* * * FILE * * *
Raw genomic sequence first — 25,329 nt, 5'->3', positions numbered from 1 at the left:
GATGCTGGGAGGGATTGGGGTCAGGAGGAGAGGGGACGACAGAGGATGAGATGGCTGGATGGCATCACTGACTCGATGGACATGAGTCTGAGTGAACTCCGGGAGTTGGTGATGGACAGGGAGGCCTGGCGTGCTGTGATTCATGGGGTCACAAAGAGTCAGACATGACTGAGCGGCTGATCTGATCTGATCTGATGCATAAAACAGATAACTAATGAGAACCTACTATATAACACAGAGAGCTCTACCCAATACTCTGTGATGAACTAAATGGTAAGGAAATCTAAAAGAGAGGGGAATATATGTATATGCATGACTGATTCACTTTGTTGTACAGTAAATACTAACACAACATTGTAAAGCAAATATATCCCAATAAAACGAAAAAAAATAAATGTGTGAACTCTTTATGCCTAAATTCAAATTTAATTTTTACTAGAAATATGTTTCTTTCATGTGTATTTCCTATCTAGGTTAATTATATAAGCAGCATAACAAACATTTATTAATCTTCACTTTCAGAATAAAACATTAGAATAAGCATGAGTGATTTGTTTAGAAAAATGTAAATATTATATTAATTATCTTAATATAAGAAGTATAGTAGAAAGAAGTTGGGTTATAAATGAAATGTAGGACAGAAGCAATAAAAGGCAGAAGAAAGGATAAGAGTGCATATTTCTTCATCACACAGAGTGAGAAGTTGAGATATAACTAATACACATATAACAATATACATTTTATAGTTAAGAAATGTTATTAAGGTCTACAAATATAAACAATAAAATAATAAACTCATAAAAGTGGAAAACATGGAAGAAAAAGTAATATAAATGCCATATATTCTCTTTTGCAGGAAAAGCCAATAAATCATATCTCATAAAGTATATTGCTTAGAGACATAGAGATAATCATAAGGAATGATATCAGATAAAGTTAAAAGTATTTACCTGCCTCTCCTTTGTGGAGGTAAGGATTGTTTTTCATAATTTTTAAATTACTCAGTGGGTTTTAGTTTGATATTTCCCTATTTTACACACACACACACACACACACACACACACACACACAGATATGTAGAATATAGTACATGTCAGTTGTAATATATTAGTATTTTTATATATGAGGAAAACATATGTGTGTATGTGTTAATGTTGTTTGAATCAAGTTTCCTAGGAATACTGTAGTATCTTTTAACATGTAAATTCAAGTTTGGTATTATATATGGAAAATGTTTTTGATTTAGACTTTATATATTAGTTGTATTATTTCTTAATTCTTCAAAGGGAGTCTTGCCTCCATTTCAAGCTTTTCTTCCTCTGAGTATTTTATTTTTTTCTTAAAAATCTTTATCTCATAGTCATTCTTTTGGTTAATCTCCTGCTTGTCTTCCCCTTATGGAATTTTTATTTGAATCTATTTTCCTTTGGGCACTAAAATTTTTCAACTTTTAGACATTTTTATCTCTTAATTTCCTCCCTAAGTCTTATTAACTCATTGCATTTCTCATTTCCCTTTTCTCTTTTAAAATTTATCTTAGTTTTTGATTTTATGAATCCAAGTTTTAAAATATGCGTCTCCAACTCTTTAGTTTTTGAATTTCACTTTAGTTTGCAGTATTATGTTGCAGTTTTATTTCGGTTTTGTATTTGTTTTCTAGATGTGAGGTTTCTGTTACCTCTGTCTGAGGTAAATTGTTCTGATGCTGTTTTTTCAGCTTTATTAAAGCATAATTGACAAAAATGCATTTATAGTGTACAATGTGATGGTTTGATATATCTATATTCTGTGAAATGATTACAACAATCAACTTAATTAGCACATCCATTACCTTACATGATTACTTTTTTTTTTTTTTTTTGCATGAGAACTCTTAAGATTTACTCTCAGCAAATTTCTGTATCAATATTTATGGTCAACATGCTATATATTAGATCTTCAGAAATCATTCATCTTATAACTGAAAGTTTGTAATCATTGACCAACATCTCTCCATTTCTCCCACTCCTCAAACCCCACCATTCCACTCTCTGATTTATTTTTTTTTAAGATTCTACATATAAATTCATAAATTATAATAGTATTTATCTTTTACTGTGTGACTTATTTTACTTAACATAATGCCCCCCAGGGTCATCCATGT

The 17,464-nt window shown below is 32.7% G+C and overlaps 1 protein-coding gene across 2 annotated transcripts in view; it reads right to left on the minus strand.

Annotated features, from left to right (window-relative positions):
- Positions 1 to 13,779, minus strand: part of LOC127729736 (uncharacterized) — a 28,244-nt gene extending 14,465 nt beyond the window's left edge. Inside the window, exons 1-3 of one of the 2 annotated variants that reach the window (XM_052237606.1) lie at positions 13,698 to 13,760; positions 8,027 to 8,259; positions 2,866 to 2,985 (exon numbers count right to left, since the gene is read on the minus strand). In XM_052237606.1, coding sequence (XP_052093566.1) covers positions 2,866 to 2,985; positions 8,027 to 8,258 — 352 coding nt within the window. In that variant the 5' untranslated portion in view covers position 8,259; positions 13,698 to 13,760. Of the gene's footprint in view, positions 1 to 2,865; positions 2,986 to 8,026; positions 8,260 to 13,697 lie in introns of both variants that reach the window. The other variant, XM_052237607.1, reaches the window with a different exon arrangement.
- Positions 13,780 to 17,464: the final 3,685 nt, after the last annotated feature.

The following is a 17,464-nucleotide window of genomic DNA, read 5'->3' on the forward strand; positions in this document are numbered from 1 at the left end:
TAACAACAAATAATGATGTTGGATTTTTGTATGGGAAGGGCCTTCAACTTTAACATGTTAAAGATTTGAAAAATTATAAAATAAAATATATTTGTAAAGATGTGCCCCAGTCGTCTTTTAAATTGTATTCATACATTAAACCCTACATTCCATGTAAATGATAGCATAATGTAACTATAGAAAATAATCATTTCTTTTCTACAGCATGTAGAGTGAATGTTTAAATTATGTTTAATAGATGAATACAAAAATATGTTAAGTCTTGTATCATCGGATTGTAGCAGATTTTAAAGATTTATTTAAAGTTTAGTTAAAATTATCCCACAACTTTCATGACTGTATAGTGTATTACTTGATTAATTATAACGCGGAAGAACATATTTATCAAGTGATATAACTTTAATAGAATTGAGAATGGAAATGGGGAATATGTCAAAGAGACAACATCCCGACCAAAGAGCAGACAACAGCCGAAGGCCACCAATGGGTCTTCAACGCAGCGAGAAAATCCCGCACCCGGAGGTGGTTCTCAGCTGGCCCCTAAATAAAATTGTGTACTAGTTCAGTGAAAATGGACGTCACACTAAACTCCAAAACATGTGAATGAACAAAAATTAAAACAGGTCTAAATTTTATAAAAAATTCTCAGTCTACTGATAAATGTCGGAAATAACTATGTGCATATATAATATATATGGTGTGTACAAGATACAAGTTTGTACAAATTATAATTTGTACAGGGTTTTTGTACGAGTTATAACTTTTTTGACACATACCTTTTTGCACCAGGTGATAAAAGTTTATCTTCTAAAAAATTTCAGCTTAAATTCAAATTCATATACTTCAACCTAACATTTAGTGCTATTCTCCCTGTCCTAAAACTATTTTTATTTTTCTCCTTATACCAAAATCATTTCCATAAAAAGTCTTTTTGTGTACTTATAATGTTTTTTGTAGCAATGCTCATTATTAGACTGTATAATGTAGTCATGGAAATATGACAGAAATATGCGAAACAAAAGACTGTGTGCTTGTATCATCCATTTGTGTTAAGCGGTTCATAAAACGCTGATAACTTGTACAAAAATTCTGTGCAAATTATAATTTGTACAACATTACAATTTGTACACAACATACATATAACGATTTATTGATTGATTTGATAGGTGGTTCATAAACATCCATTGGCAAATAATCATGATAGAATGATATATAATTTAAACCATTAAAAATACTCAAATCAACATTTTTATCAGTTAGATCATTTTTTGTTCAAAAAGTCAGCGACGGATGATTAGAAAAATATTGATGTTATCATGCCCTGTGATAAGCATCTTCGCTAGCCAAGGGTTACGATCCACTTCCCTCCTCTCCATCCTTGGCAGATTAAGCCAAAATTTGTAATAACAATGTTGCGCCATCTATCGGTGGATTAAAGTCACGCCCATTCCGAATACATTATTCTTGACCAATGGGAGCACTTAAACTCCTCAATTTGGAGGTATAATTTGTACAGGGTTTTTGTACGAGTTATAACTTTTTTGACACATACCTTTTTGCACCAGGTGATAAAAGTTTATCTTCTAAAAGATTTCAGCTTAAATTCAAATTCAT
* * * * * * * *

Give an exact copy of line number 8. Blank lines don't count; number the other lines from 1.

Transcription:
TAACAACAAATAATGATGTTGGATTTTTGTATGGGAAGGGCCTTCAACTTTAACATGTTAAAGATTTGAAAAATTATAAAATAAAATATATTTGTAAAGATGTGCCCCAGTCGTCTTTTAAATTGTATTCATACATTAAACCCTACATTCCATGTAAATGATAGCATAATGTAACTATAGAAAATAATCATTTCTTTTCTACAGCATGTAGAGTGAATGTTTAAATTATGTTTAATAGATGAATACAAAAATATGTTAAGTCTTGTATCATCGGATTGTAGCAGATTTTAAAGATTTATTTAAAGTTTAGTTAAAATTATCCCACAACTTTCATGACTGTATAGTGTATTACTTGATTAATTATAACGCGGAAGAACATATTTATCAAGTGATATAACTTTAATAGAATTGAGAATGGAAATGGGGAATATGTCAAAGAGACAACATCCCGACCAAAGAGCAGACAACAGCCGAAGGCCACCAATGGGTCTTCAACGCAGCGAGAAAATCCCGCACCCGGAGGTGGTTCTCAGCTGGCCCCTAAATAAAATTGTGTACTAGTTCAGTGAAAATGGACGTCACACTAAACTCCAAAACATGTGAATGAACAAAAATTAAAACAGGTCTAAATTTTATAAAAAATTCTCAGTCTACTGATAAATGTCGGAAATAACTATGTGCATATATAATATATATGGTGTGTACAAGATACAAGTTTGTACAAATTATAATTTGTACAGGGTTTTTGTACGAGTTATAACTTTTTTGACACATACCTTTTTGCACCAGGTGATAAAAGTTTATCTTCTAAAAAATTTCAGCTTAAATTCAAATTCATATACTTCAACCTAACATTTAGTGCTATTCTCCCTGTCCTAAAACTATTTTTATTTTTCTCCTTATACCAAAATCATTTCCATAAAAAGTCTTTTTGTGTACTTATAATGTTTTTTGTAGCAATGCTCATTATTAGACTGTATAATGTAGTCATGGAAATATGACAGAAATATGCGAAACAAAAGACTGTGTGCTTGTATCATCCATTTGTGTTAAGCGGTTCATAAAACGCTGATAACTTGTACAAAAATTCTGTGCAAATTATAATTTGTACAACATTACAATTTGTACACAACATACATATAACGATTTATTGATTGATTTGATAGGTGGTTCATAAACATCCATTGGCAAATAATCATGATAGAATGATATATAATTTAAACCATTAAAAATACTCAAATCAACATTTTTATCAGTTAGATCATTTTTTGTTCAAAAAGTCAGCGACGGATGATTAGAAAAATATTGATGTTATCATGCCCTGTGATAAGCATCTTCGCTAGCCAAGGGTTACGATCCACTTCCCTCCTCTCCATCCTTGGCAGATTAAGCCAAAATTTGTAATAACAATGTTGCGCCATCTATCGGTGGATTAAAGTCACGCCCATTCCGAATACATTATTCTTGACCAATGGGAGCACTTAAACTCCTCAATTTGGAGGTATAATTTGTACAGGGTTTTTGTACGAGTTATAACTTTTTTGACACATACCTTTTTGCACCAGGTGATAAAAGTTTATCTTCTAAAAGATTTCAGCTTAAATTCAAATTCAT